Chapters include basic instruction on infusing alcohol, preparing tonics, shrubs and tinctures, and then using these base ingredients to infuse afternoon liveners, after dinner drinks, warming beverages to chase away the chill and cooling beverages to soothe the brow. If you’ve ever wanted to learn how to infuse cannabis into absinthe, make marijuana simple syrup or add THC to a cocktail cherry, look no further than this indispensable volume.
Creating a diverse supply of cannabis-infused milks, tinctures, oils, syrups and shrubs allows a mixologist to add a new dimension to craft cocktails, which Bobrow describes as “an alternative means for dispensing the medicine that’s incredibly intriguing.” In-depth instructions on infusing cannabis into various types of liquors emphasize safety in preparation and while imbibing. Plenty of mocktail recipes for different types of THC-infused drinks offer opportunities for those seeking an alternative method of inebriation to completely substitute cannabis for alcohol.
“Less is more,” Bobrow cautions, relating tales of his own overwhelming experiences that led him to cut back the levels of alcohol in this collection of drink recipes, aimed at finding a harmonious balance between bud and booze. Bobrow’s foolproof tip for a come-down cocktail involves a “glass of freshly squeezed lemon juice and chewing three peppercorns,” which helped him feel much better after an enhanced evening at Disneyland went way too far up “Space Mountain.”
A “shrub” is a fruit-infused syrup made by combining fresh berries or preserves with some type of vinegar and sugar to preserve seasonal flavors and incorporate them into cocktails. Bobrow’s Quick Strawberry-Balsamic Cannabis Shrub steeps ground, activated cannabis with strawberry preserves and white balsamic vinegar to create a sweet sensi syrup for use in drinks like Dr. Bamford’s Mystery Mocktail, a concoction of shrub, seltzer, bitters and mint described as a “sophisticated and refreshing warm weather apertif.”
Cannabis-infused milks find their way into a variety of coffee drinks, while a THC-infused maple syrup adds psychedelic sweetness to a Maple Syrup Sazerac, and cannacoconut oil adds a sweet sensi note to Bobrow’s version of a mimosa, dubbed “If It Keeps on Rainin’, Levee’s Goin’ To Break.”
Each drink is elegant, idiosyncratic and full of subtle nuances, with every consideration taken into account, such as the size, shape and flavor of the ice cubes, as well as the shape of the glass holding your tasty beverage. Marijuana mixology is indeed an elevated art form, one that comes with ice made of coconut water, smoked ice cubes, spritzes of THC-infused absinthe and cannabis-infused cask-aged blended Scotch whiskey topped with a greenish cocktail cherry, garnished with a pot leaf.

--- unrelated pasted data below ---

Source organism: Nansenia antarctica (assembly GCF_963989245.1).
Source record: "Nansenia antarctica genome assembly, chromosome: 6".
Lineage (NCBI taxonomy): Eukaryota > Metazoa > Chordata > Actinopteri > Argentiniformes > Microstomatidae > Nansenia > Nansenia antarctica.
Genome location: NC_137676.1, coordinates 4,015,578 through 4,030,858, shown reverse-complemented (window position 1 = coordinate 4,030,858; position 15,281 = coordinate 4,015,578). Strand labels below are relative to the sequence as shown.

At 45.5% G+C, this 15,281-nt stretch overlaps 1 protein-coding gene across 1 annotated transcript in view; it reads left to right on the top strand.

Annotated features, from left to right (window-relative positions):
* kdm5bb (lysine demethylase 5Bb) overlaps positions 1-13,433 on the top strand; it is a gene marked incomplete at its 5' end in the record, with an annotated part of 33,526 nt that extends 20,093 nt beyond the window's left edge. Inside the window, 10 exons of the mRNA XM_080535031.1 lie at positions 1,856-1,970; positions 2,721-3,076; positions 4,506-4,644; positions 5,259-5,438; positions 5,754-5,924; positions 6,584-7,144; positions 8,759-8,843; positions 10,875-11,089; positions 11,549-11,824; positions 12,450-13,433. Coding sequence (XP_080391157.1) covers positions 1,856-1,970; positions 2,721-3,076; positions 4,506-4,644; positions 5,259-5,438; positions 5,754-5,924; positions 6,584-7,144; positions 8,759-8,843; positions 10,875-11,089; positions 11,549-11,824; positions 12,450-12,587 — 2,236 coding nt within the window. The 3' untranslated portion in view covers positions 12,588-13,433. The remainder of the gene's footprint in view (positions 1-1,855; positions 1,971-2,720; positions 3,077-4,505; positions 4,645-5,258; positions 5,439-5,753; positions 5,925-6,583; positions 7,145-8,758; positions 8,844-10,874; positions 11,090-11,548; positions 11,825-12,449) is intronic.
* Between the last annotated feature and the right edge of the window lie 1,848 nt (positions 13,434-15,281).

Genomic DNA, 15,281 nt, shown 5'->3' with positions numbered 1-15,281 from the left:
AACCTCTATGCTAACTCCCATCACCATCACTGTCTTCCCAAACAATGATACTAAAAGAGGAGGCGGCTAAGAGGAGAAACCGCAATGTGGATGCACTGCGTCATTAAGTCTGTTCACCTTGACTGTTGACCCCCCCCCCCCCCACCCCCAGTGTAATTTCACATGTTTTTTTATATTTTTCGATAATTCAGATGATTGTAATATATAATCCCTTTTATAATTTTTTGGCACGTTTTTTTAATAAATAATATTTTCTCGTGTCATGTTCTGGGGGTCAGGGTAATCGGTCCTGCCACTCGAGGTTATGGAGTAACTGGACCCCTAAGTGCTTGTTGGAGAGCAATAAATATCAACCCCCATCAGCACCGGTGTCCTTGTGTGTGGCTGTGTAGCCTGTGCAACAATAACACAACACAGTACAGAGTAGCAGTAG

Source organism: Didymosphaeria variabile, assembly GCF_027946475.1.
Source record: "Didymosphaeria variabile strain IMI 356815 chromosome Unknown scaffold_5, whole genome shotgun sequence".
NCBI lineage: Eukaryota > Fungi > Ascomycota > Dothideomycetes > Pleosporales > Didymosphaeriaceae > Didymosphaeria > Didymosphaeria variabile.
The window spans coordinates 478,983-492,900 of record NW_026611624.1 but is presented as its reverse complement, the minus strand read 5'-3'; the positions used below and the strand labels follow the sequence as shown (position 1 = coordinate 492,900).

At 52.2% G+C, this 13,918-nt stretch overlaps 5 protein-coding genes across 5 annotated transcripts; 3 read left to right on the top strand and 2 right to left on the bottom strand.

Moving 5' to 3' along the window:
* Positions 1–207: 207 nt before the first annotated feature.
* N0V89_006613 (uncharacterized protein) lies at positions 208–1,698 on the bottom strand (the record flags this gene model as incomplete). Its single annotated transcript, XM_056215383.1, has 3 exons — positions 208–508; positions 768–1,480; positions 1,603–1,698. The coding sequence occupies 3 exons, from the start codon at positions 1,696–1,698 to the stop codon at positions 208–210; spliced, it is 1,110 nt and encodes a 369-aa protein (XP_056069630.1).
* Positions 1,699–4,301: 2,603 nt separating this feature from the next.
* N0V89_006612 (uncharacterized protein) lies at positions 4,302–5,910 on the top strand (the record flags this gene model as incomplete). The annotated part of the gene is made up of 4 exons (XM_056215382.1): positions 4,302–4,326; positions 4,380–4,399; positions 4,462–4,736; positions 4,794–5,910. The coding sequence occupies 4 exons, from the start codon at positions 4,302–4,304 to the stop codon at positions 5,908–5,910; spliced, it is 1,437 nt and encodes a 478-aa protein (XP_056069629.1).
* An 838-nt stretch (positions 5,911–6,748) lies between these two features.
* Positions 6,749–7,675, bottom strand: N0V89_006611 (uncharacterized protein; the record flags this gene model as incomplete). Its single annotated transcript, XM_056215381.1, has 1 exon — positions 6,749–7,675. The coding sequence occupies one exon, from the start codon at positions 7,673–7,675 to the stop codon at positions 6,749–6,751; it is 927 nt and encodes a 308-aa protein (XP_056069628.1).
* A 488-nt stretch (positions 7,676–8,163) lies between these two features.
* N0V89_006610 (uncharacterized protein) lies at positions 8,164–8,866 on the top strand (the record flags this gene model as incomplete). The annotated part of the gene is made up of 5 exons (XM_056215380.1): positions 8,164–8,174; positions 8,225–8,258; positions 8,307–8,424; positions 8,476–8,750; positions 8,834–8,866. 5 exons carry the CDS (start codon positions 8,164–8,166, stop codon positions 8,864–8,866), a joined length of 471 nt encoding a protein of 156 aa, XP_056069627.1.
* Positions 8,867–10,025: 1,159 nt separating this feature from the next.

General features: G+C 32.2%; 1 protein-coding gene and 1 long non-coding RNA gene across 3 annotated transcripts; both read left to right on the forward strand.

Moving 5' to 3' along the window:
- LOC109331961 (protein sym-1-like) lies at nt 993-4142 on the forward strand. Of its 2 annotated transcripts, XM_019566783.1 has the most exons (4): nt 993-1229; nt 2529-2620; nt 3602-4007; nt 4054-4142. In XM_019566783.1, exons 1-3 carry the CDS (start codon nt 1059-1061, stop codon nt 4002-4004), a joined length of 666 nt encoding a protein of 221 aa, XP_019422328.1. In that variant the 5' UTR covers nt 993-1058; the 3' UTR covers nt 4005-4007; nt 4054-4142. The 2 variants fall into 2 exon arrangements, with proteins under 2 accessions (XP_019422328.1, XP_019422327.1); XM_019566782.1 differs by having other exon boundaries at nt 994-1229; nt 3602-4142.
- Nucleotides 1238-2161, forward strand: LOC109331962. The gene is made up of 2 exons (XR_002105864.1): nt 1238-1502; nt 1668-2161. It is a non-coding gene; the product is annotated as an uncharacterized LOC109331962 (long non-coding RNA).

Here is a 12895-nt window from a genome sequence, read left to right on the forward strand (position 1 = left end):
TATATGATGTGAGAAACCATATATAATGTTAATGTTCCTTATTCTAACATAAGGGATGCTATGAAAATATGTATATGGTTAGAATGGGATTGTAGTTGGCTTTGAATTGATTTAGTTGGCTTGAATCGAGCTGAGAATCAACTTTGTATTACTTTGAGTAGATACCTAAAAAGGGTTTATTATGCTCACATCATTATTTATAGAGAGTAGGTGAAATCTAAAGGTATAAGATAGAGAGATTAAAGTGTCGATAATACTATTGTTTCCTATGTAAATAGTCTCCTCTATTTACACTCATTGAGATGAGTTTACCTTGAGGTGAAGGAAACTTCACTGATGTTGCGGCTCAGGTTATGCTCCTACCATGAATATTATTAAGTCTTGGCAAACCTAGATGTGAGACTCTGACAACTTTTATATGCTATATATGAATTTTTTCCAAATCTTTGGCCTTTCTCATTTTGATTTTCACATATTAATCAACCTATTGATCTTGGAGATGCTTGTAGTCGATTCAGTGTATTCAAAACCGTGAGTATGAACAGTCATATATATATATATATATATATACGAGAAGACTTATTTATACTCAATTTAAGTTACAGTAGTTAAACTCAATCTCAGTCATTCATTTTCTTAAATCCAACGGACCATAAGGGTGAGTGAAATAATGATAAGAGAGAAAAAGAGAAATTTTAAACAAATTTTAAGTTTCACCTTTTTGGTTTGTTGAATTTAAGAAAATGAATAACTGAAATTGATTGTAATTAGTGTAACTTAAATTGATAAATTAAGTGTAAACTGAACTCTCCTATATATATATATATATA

Welcome to connoisseurship on a whole new level.
The marijuana mixologist favors not only handmade craft liquors from small producers using organic ingredients, but also the finest cannabis flowers.
“You don’t want to use schwag weed to make your infusions,” Bobrow explained. “You want to use the very best things you have at your disposal.”
Preferring skunky, citrusy OG Kush, Blue Dream and Pineapple Kush, Bobrow says that beer hops and cannabis are so closely related that “there’s no reason why you can’t use them interchangeably.”
A dedicated cannabis enthusiast and hardcore Deadhead, Bobrow isn’t worried about damaging his reputation in the mainstream mixology world. To the contrary, he’s excited to be able to embrace his passion and finally do what he truly loves.
“I’d much rather sit and smoke a little grass than drink any day,” Bobrow said. “When you do what you love, you won’t work a day in your life.”
When you get home from a day of hard work (or not), reward yourself with the exquisite experience of a perfectly crafted cocktail enhanced with just the right amount of cannabis. Bobrow recommends pacing yourself and drinking no more than one cocktail per hour, since the point is to balance the cannabis and alcohol, not to go overboard.
The Dramatis Personae is my cocktail whisperer’s riff on the Vieux Carré, the classic New Orleans cocktail. My version calls for belly-friendly Creole bitters and uses calvados, or apple brandy, in place of cognac. Sound like an unusual cast of characters? It gets better. Enter a spritz of infused absinthe, stage right. Finish the Dramatis Personae by pouring a little infused absinthe into an atomizer or spray bottle and topping the drink with just a whiff of the medicated spirit. When you’re infusing your absinthe, try an Indica strain like Mr. Nice. It’s earthy and sweet, with pungent aromatics that enhance the aniseed and herbal notes in the absinthe.—Warren Bobrow
Marijuana smoke, to flavor the mixing glass
1/2 ounce (15 ml) rye whiskey
1/2 ounce (15 ml) sweet vermouth
1/4 ounce calvados
3-4 shakes Creole-style bitters
2-3 shakes aromatic bitters
Spritz of infused absinthe
Before you fill your mixing glass with ice, turn it upside down